Every Day is a Mom Day

This week’s theme is to write about our mothers.  My mom is an Episcopalian priest, one of the church’s first women to be ordained in Connecticut in fact.  She is an author, a feminist, a blogger, a pastoral counselor, a wife, a sister, a daughter, a mother and a grandmother.

Mother daughter relationships are complicated – something I’m learning at record pace right now with 2 teenage daughters.  So writing about my mom was not my first choice, but sometimes doing that which you don’t want can be therapeutic – so we will see when I’m done if that’s true.

Given the above accomplishments, it might not be surprising to know that my mom wasn’t around much when I was growing up.  While I have gained an appreciation for the independence, resourcefulness and resilience this instilled in me, there are still days I feel sad or angry that I didn’t have whatever “normal” mother daughter relationship I thought I was supposed to have with her – if that makes any sense?

As a mother myself, I vowed to be different, and it’s been a struggle, because I am a lot like my mother.  My career and professional drive are very important to me and take a lot of time away from my personal life in general and my children in particular.

I’d like to say I’m doing young motherhood better than my mom – I think she would agree.  Generationally alone, I have a leg up on her.  I’m not as alone as she was.  I’ve benefitted from the equality fights she and others before me have won.  I had a ton of therapy before I had children whereas she had to do it all when we were growing up.  So, all said and done my odds at having a successful career while raising children without screwing up one, the other or both are far better than hers ever were.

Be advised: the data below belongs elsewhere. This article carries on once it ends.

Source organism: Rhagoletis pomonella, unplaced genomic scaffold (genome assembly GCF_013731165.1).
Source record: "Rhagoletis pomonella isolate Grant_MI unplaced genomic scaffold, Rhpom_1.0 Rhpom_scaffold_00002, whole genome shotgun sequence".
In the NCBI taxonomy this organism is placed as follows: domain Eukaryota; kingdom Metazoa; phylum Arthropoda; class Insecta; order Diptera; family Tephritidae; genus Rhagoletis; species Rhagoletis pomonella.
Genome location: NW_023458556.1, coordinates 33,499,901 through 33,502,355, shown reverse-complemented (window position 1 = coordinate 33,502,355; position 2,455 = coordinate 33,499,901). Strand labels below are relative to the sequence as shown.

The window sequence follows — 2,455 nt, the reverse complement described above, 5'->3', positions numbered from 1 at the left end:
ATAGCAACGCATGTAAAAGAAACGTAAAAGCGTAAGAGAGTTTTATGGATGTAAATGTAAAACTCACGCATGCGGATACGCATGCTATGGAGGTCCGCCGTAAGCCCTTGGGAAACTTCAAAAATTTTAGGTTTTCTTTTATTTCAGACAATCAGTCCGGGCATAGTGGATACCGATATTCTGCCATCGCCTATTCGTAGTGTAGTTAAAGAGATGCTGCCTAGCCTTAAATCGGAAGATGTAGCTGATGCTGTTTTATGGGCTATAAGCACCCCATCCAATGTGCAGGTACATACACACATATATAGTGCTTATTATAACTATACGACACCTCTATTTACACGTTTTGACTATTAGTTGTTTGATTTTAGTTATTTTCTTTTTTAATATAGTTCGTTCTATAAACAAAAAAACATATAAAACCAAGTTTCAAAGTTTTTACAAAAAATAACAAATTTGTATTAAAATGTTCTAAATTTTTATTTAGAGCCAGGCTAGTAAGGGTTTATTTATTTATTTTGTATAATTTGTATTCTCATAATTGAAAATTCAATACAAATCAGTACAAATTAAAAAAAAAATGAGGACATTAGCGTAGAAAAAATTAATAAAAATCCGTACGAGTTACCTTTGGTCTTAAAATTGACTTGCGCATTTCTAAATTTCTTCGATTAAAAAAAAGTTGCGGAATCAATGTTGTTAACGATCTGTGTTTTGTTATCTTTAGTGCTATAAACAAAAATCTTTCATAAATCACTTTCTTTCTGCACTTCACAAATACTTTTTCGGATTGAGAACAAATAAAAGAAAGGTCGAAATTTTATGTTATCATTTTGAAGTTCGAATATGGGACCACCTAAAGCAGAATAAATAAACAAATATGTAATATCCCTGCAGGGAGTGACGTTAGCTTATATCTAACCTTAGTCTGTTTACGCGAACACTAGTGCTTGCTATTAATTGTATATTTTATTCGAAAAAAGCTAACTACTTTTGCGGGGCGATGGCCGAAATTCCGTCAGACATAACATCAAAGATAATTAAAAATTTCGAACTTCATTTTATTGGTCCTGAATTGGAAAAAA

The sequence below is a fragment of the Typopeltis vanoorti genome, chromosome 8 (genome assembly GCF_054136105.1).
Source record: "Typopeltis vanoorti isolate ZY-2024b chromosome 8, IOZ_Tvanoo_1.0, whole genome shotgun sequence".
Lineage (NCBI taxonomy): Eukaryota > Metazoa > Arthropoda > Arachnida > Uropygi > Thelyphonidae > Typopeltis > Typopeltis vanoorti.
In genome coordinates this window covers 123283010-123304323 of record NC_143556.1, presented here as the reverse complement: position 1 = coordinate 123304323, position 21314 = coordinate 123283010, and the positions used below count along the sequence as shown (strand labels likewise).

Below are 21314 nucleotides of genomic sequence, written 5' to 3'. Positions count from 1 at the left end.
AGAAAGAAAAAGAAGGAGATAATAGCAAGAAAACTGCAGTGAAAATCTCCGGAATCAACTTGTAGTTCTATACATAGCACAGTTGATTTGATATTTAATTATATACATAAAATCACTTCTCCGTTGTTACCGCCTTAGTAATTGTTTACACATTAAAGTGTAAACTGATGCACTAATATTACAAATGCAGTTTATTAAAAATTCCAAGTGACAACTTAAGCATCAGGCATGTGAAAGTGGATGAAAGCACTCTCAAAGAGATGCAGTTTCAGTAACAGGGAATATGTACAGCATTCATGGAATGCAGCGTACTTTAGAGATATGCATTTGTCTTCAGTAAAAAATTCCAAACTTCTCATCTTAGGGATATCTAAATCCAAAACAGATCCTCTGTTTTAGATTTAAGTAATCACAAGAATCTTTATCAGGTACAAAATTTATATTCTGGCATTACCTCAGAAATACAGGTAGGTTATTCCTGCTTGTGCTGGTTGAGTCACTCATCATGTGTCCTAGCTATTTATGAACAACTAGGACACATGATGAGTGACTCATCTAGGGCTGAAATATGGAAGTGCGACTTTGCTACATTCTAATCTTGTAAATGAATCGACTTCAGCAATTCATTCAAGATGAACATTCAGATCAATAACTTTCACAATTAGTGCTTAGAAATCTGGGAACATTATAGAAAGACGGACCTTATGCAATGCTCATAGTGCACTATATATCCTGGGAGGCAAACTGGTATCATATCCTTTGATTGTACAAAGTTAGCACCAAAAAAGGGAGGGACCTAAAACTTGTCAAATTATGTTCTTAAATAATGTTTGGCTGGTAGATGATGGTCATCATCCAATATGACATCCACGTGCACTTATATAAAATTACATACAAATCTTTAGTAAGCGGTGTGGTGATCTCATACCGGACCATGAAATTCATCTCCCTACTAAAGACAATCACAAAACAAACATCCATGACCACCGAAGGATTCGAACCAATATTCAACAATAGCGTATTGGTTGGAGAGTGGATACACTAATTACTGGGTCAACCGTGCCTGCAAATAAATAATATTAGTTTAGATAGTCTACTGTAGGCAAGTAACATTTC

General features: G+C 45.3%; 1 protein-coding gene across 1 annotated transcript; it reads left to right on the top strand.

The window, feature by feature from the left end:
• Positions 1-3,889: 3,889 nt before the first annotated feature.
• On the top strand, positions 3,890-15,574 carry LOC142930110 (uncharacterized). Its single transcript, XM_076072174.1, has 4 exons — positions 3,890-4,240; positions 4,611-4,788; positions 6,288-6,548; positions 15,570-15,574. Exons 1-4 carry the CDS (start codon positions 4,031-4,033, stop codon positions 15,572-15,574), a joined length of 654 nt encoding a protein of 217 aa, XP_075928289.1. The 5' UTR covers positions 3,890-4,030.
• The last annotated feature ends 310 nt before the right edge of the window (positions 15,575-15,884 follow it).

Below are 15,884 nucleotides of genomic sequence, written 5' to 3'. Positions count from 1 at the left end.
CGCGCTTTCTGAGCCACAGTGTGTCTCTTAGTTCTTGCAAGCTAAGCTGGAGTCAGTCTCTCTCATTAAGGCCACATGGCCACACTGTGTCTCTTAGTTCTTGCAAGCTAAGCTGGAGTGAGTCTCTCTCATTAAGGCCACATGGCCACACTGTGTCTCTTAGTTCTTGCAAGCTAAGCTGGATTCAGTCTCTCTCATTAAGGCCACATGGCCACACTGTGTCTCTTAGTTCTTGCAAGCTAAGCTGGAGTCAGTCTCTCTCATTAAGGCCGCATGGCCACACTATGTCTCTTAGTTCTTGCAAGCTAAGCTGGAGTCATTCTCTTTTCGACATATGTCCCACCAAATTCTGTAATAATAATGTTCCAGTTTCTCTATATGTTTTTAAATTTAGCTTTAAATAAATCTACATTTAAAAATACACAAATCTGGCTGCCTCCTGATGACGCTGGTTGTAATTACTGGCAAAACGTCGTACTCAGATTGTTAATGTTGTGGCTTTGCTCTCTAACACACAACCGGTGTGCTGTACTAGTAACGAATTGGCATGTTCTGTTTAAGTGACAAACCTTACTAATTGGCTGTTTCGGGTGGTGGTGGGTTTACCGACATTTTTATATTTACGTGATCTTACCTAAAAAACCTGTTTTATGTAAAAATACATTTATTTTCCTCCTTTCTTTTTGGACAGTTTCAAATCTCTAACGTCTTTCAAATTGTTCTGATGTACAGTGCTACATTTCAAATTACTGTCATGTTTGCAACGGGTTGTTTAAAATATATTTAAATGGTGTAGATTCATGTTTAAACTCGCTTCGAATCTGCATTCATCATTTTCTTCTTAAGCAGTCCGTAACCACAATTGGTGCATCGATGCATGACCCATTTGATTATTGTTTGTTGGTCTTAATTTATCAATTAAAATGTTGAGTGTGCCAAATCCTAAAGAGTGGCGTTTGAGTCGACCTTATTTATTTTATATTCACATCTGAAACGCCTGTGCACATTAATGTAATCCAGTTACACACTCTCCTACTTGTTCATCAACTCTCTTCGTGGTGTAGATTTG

I know my mom did the best she could. And over the years her honesty, willingness to hear my pain and that of my siblings, and her absolute commitment to me at every step of my adult life have served to heal and grow our relationship.

Do I still wish I could have sewn curtains, learned to iron or baked cookies with her growing up?  Yup but it’s okay.  And if I’m honest with myself, I’d admit that baking cookies with my kids is over-rated and sewing with them interesting but generally sort of boring for all of us.

So, as I sit here tonight pondering yet another mother’s day – the 17th in my life, the 50th in my mom’s life  – I think how damn hard it is to be a mom – how easy it is to lose your grip – and how astonishing it is that you can love your children as much as we all do – so much so that one minute you  could strangle them and the next minute you want to hold them tight and never let them go.

And when the day is over you might think “holy shit, they are gonna walk out of my life to create their own and I sure as hell don’t want to be thinkin’ – is that it?!”

So, for now, every mom day is a new mom day – good, bad or ugly – but mostly another mom day that matters.

Thanks Mom.

6 thoughts on “Every Day is a Mom Day

  1. No one ever said that the perfect mom needed to sit in the kitchen with an apron on, baking cookies all day. You and your mom both mother the way that work(ed) best for you and THAT makes you both the “perfect mom” for the situation that you’re in.

    By the way, being a minister (and Episcopalian one at that) is no joke – it is demanding at least, and very political. We share a church with our Episcopalian counterparts here in Wilton (I’m Presbyterian) and I am formerly a Deacon, so I am very intimately aware of the inner workings of the Episcopal church. Church politics can be very difficult to navigate, both at the congregation level and at the diocese (ruling) level; especially in the Episcopal church. Many kudos to your mother for being the first ordained Episcopalian female minister in CT, and for juggling a family at the same time. Many kudos to you and your siblings for being along for the ride – being the family of a minister is almost like being the President’s kids…

    Great post.


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